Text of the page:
When you’re planning a vacation or travel experience, you want to choose a clean, safe hotel with a good reputation. As part of that, you might also look into whether there are any complaints about bed bugs.
The following is a guide to everything you should know about bedbugs in hotels like a traveler.
What Are Bed Bugs?
A bed bug is a small insect that lives on the blood of humans or animals. Adult bedbugs are around the size of an apple seed, with flat bodies. After they feed, they’re swollen, and they become reddish in color.
A bedbug can’t fly, but it can move fast over floors as well as ceilings and walls. A female bedbug can lay hundreds of eggs, and the eggs are only around the size of a single speck of dust.
An immature bedbug is a nymph. A nymph sheds its skin around five times before it becomes mature. Bed bugs are gross and can be annoying, but they don’t spread diseases.
If you stay in a hotel with bed bugs, they can hitch a ride and get into your home through your clothing and luggage. They don’t have nests, but they group together in hiding places, which are most often mattresses, bed frames, and box springs.
They aren’t a sign of dirtiness since they live on blood. They can be found in impeccably clean hotels and homes as well as dirty ones.
Bedbugs are most active at night, and they usually bite while you’re sleeping. The bite is often initially painless, and then it turns into a welt that’s itchy.
The Signs of a Bed Bug Infestation
If you have itchy places when you wake up that you didn’t have when you went to bed, it’s a red flag.
Signs of bed bugs can include:
- Bloodstains on pillowcases or sheets
- Rusty spots or dark spots on sheets, walls, or mattresses
- Fecal spots, egg shells, or shed skins of bugs
- A must odor from their scent glands
What to Do When You Check Into a Hotel
When you’re traveling, the first thing you should do when you check-in and get to your room is check for bed bugs.
Use the light on your smartphone, and begin by looking for rusty, dark marks anywhere in the room. You can look for these marks on sheets, the walls, and around the bedsprings. These marks are often from the feces of the bugs.
Check around the joints of the bed and the bedsprings, as well as near cracks on the wall or other furniture. Also, check around the luggage stand.
Pull back the bedding and make sure you check the actual mattress and the seams of the box spring. Check upholstered furniture like recliners and couches.
When you go into a new hotel room, put your luggage either in the bathroom or on a rack off the floor. You should do this as soon as you come into the room so that if you do find anything indicating bed bugs, they have less of a chance of getting into your luggage.
Whenever you stay in a hotel, keep your suitcase zipped on a hard plastic surface or luggage rack throughout the time you’re there. You might also want to bring plastic trash bags with you and then put your luggage into them during your stay. You should keep your items picked up in the room. The more stuff you have lying around a hotel room, the higher the likelihood bugs could get into your items.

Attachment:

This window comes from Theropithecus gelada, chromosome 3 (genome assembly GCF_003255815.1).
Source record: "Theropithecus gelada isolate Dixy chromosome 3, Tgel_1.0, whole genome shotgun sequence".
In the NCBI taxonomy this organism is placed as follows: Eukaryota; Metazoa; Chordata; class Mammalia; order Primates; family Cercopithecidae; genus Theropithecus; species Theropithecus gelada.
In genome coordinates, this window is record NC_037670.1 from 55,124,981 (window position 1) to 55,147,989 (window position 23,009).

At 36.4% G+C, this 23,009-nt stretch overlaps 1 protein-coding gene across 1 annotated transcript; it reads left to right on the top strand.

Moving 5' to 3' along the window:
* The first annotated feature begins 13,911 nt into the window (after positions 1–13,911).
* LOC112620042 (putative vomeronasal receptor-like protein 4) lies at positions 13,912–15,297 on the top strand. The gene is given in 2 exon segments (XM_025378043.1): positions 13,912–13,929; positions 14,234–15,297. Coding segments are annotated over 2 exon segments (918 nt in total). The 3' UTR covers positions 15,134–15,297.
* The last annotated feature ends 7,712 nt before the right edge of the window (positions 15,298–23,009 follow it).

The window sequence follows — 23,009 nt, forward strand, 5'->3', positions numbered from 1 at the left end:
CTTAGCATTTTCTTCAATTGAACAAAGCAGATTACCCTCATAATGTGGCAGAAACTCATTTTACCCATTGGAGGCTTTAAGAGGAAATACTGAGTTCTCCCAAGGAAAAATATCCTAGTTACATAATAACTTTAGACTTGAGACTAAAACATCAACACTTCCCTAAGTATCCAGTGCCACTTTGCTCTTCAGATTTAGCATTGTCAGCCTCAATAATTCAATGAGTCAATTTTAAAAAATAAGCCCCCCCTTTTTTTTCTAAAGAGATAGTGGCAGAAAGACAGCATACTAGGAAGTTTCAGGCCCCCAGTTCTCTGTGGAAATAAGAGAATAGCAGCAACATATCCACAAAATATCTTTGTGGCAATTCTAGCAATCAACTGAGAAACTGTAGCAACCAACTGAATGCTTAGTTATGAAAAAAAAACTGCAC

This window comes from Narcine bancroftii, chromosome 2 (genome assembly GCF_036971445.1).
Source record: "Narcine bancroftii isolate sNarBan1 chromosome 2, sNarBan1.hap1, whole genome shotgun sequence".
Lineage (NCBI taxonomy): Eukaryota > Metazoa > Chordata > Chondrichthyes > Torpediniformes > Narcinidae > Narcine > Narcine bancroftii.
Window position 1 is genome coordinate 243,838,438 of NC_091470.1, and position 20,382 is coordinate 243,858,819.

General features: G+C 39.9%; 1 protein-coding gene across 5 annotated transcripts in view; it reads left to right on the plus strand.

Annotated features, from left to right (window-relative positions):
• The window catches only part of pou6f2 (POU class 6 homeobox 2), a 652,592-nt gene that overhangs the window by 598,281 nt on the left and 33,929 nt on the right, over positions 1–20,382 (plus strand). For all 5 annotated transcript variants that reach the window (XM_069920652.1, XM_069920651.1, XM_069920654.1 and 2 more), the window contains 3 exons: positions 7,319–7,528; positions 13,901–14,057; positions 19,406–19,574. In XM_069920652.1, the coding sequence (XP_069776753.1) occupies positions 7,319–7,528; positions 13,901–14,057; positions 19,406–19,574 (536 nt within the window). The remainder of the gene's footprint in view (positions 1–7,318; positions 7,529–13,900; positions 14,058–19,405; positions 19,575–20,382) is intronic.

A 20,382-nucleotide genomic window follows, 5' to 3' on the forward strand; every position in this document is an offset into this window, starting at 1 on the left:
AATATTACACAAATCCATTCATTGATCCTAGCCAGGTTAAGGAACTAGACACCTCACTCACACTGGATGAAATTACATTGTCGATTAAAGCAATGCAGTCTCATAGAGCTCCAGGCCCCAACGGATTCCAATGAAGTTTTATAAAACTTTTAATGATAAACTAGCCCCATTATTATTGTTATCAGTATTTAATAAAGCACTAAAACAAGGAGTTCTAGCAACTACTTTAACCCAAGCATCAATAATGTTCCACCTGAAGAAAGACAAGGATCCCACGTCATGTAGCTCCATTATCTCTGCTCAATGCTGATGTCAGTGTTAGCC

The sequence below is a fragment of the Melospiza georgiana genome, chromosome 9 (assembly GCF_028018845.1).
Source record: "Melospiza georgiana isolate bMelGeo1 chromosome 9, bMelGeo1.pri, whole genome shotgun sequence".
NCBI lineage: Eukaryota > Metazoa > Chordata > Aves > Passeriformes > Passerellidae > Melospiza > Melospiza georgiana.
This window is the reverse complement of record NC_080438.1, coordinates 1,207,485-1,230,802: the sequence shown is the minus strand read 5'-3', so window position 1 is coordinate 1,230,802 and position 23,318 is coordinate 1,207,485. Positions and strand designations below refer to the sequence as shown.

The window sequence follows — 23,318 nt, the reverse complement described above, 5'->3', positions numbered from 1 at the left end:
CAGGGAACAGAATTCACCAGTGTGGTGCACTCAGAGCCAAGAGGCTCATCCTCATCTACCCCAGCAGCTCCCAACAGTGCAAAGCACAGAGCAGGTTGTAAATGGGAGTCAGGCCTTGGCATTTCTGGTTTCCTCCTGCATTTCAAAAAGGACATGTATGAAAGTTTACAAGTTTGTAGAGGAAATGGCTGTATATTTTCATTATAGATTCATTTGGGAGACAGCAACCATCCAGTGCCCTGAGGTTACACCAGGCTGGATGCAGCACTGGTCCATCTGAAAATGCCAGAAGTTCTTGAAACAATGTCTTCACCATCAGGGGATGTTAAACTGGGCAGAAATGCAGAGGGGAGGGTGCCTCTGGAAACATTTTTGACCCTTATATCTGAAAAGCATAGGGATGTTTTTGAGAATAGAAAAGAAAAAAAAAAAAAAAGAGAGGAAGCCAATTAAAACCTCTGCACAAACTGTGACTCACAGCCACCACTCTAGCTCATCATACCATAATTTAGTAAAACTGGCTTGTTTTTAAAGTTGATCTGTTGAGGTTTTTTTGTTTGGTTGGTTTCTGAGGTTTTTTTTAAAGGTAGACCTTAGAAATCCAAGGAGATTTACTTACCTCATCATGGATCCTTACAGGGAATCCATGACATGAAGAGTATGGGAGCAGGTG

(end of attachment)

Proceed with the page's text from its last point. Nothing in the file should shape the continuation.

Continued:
What If You Think You Find Bed Bugs?
If you’re in a room and you think your inspection revealed potential bed bugs, you should pack up your items and get them as far away from wherever the infestation is as you can.
Notify the hotel staff and request that you change rooms.
Don’t panic, and don’t become combative with the hotel staff because these things can happen, and they’re probably going to be as stressed by it all as you are.
When you’re moved to a new room, check it as well.
You don’t want to be moved to a room next door to the one where you found the bed bugs initially.
Getting Rid of Bed Bugs
What if you stayed in a hotel and didn’t realize it had bed bugs or maybe didn’t notice until all of your things had been exposed?
You have to clean anything where the bugs could be living. You’ll need to clean your clothing and anything else in hot water in the washer and then dry them on the highest dryer setting. This includes shoes and stuffed animals. If you have something you can’t put through the washer, run it on high in the dryer for at least 30 minutes.
As far as your luggage, it’s probably not washable in your machine. Empty it and put the contents in plastic bags, sealing them until you can wash them.
Then, take your luggage outside and scrub it with a stiff-bristled brush. This will help get rid of egg clusters and dead bugs. Vacuum your luggage carefully.
Then, keeping your luggage outside, for the time being, find a pesticide specifically for bedbugs. You can spray your luggage to kill any that remain.
If you don’t want to use a pesticide, you can also use a steam cleaner. Go over the luggage at least two or three times with the steam cleaner.
Then, after you take these steps, vacuum your luggage again, and if your vacuum has a bag, get rid of it right away. Wrap the used vacuum bag in garbage bags, tying it tightly.
Leave your luggage in the sun, and do a thorough inspection. If you see any other bugs, steam clean it again. Keep repeating the process until you don’t see any more bugs.
No one wants to run into a disgusting bedbug problem, but when you frequently travel, it can and does happen. The best thing you can do is prepare for the next steps to take.